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Premature births increase in northwestern Syria after earthquake

More than a month after the February 6 earthquake, its repercussions on pregnant women continue, doctors in Idlib say, with an increase in cases of miscarriage and premature births.

14 March 2023

IDLIB — The February 6 earthquake in northern Syria and southern Turkey left Juhayna al-Qasem, 35, and her family unscathed, save for some cracks in her home in Idlib city. “Neither my unborn child, nor anybody in my family was affected,” she told Syria Direct. At the time, she was six months pregnant. 

But when a subsequent earthquake struck the region on February 20, al-Qasem went into labor. Her son, who was born prematurely and died 10 days later, was one of its youngest victims.

The 6.4-magnitude earthquake injured more than 190 civilians “with fractures, various wounds, fainting and the collapse of damaged buildings,” according to the Syrian Civil Defense (White Helmets).

When it struck, “my children and I went out into the street,” al-Qasem, who is a mother of four, recalled. “After, I started feeling pains in my back and abdomen. I didn’t know they were symptoms of childbirth.”

The next day, al-Qasem—a displaced person from the Saraqeb countryside village of Dadikh—went to the al-Zahrawi Hospital in Idlib city, but it was closed for repairs. She was sent to the Maternity Hospital, where she was immediately admitted to the delivery room to give birth. Her doctors told her the premature birth was due to “the fear I experienced because of the earthquake,” she said.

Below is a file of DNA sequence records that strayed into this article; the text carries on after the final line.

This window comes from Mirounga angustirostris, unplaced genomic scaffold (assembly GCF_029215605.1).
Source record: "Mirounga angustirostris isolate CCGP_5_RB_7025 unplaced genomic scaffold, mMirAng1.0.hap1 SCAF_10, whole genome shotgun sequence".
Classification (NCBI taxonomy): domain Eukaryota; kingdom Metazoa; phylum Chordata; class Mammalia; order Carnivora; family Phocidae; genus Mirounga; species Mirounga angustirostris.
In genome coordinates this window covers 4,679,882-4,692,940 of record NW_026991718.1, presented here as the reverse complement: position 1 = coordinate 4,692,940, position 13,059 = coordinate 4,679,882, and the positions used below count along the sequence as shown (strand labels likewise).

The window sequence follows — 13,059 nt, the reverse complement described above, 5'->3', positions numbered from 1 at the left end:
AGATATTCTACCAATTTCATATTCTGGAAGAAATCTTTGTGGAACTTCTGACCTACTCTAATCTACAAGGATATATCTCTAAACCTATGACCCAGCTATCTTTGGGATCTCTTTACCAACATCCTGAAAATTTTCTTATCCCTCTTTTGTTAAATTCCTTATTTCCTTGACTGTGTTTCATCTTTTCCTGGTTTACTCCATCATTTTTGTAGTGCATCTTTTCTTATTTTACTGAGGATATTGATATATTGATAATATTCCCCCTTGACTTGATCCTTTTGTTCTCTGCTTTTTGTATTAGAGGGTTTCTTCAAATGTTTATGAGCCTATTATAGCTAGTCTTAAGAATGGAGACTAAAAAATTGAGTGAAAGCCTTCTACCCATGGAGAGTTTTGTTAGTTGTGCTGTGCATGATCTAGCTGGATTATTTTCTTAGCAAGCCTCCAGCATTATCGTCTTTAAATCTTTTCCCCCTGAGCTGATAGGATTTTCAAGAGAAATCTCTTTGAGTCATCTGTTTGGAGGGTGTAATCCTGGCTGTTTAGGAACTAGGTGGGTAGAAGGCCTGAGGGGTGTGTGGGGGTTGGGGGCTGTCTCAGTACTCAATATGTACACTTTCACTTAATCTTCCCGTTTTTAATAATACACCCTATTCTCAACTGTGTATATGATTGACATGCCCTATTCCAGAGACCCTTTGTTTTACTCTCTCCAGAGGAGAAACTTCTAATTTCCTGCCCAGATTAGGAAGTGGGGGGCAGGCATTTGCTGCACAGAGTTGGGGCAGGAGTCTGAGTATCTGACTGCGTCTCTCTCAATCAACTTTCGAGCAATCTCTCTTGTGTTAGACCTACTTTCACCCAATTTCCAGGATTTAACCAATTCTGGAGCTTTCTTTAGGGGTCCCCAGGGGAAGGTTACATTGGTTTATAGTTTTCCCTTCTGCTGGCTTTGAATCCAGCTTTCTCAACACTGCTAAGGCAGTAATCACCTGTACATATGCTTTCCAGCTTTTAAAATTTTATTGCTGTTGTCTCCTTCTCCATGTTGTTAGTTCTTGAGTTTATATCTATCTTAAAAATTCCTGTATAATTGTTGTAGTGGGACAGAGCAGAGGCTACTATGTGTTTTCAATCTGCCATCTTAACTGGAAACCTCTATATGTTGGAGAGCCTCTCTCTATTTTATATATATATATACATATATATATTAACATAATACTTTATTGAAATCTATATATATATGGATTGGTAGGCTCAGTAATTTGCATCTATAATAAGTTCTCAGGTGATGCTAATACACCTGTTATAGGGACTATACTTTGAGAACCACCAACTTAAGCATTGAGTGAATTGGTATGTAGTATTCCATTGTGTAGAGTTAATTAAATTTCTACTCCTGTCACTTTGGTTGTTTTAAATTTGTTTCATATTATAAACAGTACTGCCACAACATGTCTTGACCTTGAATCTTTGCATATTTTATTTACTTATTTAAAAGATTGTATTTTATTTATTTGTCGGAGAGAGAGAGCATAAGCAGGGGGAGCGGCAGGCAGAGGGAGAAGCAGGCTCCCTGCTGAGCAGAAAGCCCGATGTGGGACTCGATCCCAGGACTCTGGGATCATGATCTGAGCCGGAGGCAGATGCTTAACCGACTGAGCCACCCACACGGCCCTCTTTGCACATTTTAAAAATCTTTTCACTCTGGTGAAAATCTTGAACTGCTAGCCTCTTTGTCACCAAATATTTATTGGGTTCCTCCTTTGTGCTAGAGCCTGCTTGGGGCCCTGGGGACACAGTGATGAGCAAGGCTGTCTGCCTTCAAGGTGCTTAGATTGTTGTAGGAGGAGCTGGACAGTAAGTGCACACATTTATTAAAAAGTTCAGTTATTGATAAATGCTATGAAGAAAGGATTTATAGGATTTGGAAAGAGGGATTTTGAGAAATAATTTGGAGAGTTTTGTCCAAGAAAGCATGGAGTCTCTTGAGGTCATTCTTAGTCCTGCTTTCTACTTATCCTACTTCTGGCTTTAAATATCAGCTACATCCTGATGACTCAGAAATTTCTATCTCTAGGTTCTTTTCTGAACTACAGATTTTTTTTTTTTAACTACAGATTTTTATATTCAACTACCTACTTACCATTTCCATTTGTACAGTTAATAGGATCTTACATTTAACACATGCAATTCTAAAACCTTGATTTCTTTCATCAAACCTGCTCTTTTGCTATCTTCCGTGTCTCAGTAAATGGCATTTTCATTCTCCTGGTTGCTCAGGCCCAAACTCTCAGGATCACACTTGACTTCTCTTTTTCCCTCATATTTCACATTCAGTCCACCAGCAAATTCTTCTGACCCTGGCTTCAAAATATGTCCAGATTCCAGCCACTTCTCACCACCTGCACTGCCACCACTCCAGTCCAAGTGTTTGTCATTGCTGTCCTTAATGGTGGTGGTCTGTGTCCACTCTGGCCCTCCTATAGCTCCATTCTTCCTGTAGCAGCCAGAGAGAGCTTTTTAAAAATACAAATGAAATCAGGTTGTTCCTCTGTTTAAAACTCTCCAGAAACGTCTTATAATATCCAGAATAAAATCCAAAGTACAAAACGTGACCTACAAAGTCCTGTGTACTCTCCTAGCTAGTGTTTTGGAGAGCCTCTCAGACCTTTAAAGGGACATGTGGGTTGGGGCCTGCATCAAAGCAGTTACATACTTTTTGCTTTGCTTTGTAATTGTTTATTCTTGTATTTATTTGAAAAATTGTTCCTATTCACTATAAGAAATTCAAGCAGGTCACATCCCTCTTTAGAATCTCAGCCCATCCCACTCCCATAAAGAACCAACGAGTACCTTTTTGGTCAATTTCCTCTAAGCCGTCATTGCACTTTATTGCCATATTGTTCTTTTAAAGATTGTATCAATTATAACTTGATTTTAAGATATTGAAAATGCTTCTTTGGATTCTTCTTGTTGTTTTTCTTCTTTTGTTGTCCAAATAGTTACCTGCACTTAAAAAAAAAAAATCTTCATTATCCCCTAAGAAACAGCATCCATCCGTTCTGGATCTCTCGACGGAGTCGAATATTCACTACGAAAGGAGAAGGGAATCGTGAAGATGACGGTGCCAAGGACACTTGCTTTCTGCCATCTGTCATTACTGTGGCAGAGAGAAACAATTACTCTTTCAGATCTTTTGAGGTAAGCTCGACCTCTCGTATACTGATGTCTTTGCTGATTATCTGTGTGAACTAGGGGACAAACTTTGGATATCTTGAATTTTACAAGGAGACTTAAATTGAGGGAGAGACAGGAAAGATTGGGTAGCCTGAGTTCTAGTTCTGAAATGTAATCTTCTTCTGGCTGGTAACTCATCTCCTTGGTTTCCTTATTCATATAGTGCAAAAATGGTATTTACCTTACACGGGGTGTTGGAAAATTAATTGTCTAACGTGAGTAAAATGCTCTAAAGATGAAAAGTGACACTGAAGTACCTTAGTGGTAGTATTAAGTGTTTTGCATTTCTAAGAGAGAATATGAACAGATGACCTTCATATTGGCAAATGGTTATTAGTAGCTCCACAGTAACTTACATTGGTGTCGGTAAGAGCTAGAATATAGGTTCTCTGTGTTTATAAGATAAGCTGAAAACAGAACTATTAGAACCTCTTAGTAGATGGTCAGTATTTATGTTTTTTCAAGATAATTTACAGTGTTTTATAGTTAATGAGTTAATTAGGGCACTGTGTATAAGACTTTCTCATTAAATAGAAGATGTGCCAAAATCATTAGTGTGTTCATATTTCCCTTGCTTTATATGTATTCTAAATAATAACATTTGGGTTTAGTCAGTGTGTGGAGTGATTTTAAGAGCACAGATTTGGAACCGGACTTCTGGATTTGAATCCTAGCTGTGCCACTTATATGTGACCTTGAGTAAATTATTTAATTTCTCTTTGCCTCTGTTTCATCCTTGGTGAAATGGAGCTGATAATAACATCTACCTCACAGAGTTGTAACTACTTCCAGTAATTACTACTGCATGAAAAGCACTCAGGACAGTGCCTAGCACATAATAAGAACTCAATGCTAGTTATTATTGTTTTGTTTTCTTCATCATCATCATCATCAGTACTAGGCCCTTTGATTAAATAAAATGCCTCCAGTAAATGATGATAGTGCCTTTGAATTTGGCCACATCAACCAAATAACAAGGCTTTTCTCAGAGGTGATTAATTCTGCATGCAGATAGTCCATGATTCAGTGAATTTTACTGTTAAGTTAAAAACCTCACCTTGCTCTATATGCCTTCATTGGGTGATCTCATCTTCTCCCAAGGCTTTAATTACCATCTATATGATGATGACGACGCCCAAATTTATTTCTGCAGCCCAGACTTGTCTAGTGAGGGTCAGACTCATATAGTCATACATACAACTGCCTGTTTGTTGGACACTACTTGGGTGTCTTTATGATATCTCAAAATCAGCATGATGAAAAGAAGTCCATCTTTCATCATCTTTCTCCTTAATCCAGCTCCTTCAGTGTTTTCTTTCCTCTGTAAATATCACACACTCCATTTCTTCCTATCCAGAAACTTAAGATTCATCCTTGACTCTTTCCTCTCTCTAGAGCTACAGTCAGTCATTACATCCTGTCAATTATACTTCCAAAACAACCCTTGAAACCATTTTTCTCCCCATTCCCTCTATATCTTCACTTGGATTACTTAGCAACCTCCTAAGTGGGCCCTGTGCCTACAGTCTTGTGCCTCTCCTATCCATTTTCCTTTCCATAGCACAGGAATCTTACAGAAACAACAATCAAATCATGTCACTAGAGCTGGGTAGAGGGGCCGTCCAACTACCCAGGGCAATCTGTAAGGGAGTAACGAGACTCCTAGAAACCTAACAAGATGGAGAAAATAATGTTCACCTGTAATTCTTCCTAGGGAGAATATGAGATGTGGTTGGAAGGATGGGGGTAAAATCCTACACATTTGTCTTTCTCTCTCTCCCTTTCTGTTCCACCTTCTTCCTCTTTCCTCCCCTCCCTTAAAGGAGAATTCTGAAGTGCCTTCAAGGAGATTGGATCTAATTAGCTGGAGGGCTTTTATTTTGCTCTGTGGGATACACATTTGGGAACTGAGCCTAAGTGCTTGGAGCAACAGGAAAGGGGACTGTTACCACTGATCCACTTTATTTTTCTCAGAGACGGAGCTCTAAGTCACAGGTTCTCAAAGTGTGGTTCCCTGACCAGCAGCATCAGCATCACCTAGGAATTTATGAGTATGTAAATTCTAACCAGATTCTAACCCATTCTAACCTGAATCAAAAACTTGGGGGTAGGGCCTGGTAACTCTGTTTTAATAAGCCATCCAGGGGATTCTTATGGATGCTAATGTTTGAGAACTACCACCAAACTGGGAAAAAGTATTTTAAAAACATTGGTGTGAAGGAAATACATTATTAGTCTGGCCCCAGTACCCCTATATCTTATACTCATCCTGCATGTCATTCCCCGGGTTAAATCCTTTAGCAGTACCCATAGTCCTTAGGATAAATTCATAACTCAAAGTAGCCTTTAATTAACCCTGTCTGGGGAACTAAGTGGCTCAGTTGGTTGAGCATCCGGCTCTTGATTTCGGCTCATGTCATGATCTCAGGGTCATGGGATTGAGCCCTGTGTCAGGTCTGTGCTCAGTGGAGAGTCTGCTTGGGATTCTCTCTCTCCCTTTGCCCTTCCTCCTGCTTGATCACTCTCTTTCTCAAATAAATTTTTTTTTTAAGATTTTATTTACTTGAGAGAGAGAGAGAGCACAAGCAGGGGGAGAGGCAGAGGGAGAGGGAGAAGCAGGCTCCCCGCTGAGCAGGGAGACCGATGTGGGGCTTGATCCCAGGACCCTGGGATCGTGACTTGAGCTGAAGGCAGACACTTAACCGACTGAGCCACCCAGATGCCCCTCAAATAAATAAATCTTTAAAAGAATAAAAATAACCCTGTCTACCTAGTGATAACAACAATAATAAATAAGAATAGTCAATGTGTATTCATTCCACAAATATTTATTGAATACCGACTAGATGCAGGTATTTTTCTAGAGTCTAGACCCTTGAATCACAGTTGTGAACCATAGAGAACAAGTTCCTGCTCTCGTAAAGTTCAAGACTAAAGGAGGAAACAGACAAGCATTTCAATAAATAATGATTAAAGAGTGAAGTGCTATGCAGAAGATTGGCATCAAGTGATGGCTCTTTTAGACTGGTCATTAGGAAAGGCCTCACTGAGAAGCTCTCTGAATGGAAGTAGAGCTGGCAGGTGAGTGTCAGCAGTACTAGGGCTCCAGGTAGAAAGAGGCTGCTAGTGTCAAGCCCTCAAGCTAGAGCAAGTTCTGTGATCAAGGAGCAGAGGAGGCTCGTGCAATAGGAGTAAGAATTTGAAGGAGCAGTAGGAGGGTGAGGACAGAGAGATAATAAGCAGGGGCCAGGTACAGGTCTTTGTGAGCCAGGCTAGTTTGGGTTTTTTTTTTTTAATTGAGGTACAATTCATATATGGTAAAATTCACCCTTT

Miscarriage and premature birth

The devastating February 6 earthquake, which killed at least 3,697 people and injured 14,814 across Syria—including 2,277 killed and 12,400 injured in the northwest alone—was followed by hundreds of aftershocks. Each new tremor sparked fear and panic among the residents of impacted areas, including pregnant women. 

The United Nations Population Fund (UNFPA), in a February 19 report, estimated that around 133,000 pregnant women in Syria were affected by the earthquake. In the impacted areas, “some 6,600 women will have pregnancy and childbirth-related complications over the next three months,”  UNFPA said, highlighting the urgency of ensuring access to healthcare. 

Before her latest pregnancy, al-Qasem had not conceived a child for six years. “When the pregnancy [test] turned out positive, I was overjoyed, but things changed and my joy turned into great sadness,” she said with a long sigh. Al-Qasem said she did not experience premature births in any of her previous pregnancies, and that she and her fetus were both in good health before the earthquake. 

After she gave birth on February 21, “my baby was transferred to the neonatal unit and placed in an incubator,” suffering from “oxygen deficiency and weakness in his lungs, he needed a [blood] gas analysis daily,” al-Qasem said. Her child did not have any congenital disorders. 

While al-Qasem was “suffering from the pains of childbirth,” her husband stayed at the hospital until after midnight every day to follow up on his son’s condition until the child “passed away 10 days later,” she said sadly. 

In parts of northwestern Syria controlled by the opposition and Hayat Tahrir al-Sham (HTS)—home to more than four million people, more than half of whom are displaced like al-Qasem—“there were cases of premature births before the earthquake,” but they have since increased “by 15 percent,” explained Doctor Ikram Haboush, a gynecologist and head of the Maternity Hospital, which belongs to the Syrian American Medical Society (SAMS).